Birth of Israel

Book Week boss accuses Edinburgh event of bias

By Shelly Paz, June 20, 2008

Jewish Book Week director Geraldine D’Amico has expressed disappointment that the Edinburgh International Book Festival plans to mark Israel’s 60th anniversary by focusing on the Nakba, or “catastrophe”, the Palestinian term for the creation of Israel.


Revealed: how the Exodus Jews hit back

By Bernard Josephs, May 9, 2008

Holocaust survivors whose efforts to reach Palestine after the war were halted by the Royal Navy were sent in 1947 to grim camps in Germany and Austria surrounded by barbed wire and watchtowers.

But they did not go without a fight, according to secret documents released this week by the National Archive.

The struggle between well-equipped troops and the refugees brought deep embarrassment and international criticism for the British government.


Maybe time for a truce, Jeremy

By Simon Round, May 9, 2008

The Birth of Israel
BBC2, Sunday May 4

The juxtaposition of the words Jeremy Bowen and Israel often causes the paranoia centre in the Zionist brain to go into overdrive. Bowen has, in the past, been seen as unfairly critical of Israeli policies. So, his hour-long special on events leading to the formation of Israel was always going to be analysed forensically for signs of bias.


How Britain helped forge Israel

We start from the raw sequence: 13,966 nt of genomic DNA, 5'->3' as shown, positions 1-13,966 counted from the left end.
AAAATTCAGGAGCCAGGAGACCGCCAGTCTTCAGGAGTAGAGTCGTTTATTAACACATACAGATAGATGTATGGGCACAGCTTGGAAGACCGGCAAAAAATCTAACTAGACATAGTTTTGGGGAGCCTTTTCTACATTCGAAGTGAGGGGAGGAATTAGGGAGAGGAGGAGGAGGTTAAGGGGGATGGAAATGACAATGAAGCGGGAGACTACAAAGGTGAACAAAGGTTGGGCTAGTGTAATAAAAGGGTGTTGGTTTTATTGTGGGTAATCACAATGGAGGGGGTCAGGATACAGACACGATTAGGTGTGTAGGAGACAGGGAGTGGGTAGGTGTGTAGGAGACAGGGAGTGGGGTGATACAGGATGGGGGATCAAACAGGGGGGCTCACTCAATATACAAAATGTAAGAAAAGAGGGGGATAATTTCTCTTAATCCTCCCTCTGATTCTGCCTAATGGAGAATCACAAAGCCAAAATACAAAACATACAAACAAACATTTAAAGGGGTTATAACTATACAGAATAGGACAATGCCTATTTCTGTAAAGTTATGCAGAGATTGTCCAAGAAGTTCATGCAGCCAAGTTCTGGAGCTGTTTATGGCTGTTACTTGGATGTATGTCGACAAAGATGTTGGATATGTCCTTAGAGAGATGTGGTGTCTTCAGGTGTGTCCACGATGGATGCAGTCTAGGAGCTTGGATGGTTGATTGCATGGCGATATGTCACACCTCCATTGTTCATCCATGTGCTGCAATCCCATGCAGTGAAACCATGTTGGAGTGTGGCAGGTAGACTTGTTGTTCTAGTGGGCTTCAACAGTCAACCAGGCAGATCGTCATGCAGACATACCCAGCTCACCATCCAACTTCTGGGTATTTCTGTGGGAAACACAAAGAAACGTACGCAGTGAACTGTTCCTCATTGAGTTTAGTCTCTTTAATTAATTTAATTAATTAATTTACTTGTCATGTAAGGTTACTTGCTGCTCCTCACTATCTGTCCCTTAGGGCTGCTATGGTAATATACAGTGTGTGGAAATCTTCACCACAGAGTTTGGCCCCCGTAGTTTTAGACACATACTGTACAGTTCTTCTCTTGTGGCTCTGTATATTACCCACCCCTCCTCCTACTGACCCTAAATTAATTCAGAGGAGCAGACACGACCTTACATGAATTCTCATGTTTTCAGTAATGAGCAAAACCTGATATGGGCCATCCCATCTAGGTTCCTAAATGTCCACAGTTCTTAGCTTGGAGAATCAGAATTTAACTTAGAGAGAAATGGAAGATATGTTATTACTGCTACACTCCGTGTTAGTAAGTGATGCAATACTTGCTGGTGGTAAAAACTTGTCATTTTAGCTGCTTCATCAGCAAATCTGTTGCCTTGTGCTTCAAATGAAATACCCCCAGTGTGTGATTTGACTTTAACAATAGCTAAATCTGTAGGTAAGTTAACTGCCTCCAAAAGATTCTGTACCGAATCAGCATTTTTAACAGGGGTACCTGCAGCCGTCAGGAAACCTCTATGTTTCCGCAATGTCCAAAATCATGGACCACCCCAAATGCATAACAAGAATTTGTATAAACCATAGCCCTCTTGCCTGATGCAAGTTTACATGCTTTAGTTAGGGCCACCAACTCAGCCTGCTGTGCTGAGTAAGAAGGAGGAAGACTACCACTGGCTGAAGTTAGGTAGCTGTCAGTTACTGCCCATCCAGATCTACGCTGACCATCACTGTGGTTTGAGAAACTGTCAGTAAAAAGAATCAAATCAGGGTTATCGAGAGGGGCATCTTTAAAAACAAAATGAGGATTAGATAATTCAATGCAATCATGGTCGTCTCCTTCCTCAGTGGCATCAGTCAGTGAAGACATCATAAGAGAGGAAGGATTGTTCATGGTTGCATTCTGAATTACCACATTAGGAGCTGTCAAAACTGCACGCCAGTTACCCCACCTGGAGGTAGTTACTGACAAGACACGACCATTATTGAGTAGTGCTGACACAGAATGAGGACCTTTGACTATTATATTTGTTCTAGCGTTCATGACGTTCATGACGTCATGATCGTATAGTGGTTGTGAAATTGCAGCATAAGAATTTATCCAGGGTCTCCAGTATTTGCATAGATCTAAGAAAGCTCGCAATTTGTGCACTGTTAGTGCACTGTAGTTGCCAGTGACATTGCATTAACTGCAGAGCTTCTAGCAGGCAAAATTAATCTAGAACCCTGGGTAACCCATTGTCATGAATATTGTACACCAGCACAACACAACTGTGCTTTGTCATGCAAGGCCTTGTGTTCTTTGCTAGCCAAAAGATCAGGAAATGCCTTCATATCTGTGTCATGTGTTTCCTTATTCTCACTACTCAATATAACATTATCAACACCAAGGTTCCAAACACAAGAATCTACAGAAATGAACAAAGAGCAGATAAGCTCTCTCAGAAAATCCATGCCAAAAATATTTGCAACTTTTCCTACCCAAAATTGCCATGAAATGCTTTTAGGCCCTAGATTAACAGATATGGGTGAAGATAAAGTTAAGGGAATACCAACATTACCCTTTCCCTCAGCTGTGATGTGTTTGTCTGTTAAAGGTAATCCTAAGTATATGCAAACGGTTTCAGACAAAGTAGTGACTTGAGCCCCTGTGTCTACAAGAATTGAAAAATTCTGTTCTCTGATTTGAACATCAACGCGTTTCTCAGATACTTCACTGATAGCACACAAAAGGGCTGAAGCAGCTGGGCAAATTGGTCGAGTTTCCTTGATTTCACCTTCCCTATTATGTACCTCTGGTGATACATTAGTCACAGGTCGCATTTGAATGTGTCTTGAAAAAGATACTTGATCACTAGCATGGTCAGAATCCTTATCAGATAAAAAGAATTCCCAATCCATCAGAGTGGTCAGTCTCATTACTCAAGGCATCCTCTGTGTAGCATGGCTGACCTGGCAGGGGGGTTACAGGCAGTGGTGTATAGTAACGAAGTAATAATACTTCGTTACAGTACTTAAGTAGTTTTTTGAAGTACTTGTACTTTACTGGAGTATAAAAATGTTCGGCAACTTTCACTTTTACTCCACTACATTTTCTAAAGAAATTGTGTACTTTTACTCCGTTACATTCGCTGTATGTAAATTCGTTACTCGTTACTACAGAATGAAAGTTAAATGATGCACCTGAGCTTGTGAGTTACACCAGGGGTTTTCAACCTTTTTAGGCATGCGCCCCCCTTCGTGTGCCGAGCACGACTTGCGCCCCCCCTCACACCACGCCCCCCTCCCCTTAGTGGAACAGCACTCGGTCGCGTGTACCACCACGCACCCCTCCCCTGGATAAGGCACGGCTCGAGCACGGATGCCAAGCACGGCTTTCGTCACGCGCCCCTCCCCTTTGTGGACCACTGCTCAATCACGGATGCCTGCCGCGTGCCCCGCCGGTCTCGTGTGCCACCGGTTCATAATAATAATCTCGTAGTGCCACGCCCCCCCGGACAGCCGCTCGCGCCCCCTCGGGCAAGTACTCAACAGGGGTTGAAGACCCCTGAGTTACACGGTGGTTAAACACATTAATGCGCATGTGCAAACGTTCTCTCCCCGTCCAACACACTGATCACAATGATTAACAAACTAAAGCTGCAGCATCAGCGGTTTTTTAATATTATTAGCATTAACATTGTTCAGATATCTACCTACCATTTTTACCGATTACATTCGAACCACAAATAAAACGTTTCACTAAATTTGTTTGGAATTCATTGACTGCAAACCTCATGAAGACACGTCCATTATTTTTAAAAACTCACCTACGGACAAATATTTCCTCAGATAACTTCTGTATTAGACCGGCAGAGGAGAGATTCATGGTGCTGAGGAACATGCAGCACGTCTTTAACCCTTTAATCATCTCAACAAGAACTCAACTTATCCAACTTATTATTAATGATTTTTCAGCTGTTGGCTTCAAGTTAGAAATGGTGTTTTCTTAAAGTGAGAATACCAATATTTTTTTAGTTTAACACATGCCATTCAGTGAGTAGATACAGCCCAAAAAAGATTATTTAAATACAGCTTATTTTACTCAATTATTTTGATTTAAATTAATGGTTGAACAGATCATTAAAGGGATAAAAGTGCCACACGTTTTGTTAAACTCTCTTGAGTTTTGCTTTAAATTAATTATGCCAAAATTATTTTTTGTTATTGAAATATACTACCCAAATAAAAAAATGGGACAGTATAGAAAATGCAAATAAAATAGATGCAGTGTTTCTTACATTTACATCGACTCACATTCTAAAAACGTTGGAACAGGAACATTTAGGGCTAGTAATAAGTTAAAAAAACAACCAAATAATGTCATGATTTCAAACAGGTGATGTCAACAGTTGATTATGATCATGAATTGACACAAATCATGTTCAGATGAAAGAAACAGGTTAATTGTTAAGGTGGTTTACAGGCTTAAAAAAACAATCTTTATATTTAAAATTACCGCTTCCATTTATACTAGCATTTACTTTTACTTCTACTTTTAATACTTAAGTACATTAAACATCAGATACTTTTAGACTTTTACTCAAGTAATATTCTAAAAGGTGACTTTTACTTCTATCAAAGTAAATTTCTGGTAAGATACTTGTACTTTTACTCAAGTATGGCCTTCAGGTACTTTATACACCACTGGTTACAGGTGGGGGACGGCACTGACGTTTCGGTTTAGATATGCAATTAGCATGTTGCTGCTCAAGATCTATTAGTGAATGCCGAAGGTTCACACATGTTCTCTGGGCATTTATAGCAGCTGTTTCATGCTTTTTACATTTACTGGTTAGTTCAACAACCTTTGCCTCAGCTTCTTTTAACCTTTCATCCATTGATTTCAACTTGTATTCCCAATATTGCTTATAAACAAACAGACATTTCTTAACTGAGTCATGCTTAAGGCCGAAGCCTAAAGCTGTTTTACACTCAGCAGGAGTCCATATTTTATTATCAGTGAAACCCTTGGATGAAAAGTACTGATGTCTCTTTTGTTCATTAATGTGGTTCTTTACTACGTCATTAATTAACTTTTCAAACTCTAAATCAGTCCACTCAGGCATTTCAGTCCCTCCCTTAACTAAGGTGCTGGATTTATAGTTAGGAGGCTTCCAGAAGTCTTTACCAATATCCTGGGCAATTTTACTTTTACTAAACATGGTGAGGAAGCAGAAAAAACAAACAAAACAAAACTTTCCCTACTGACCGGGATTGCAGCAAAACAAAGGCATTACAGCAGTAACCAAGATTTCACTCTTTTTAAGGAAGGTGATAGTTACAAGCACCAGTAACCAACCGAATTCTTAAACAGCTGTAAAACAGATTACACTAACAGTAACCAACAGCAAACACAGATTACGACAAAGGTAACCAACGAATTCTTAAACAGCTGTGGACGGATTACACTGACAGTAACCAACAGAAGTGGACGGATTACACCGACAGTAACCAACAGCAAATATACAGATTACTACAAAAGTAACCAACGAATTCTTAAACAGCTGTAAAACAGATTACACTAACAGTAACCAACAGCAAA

By Simon Round, May 2, 2008

British Jews and the Dream of Zion
Radio 4, Monday April 28

On the eve of the 60th anniversary of Israel, here was a programme which told the story of the involvement of British Jews, and indeed non-Jews, in the foundation of the Jewish state.


'They want to kill me for making documentaries'

By Nick Johnstone, May 2, 2008

Filmmaker Raneen Geries receives death threats for showing the Palestinian view of the events of 1948.

When Raneen Geries, a Palestinian woman, arrived at Tel Aviv University to study for a degree in social work, most of the students on her course were Jewish. As conversations frequently touched on family history, she realised how little she knew of her own.


The consequences of 1948 are still unclear

By Yehezkel Dror, April 18, 2008

Sixty years on, the shock of Israel’s foundation is still impacting on Christian, Muslim and Jewish thought

From time to time, certain events “shock” history, bring about a rupture in continuity, and throw the future on to a radically new trajectory. This event can be short or stretch over generations, random and accidental or built into the very dynamics of historic processes, sometimes taking the form of an extraordinary person and other times an aggregation of events.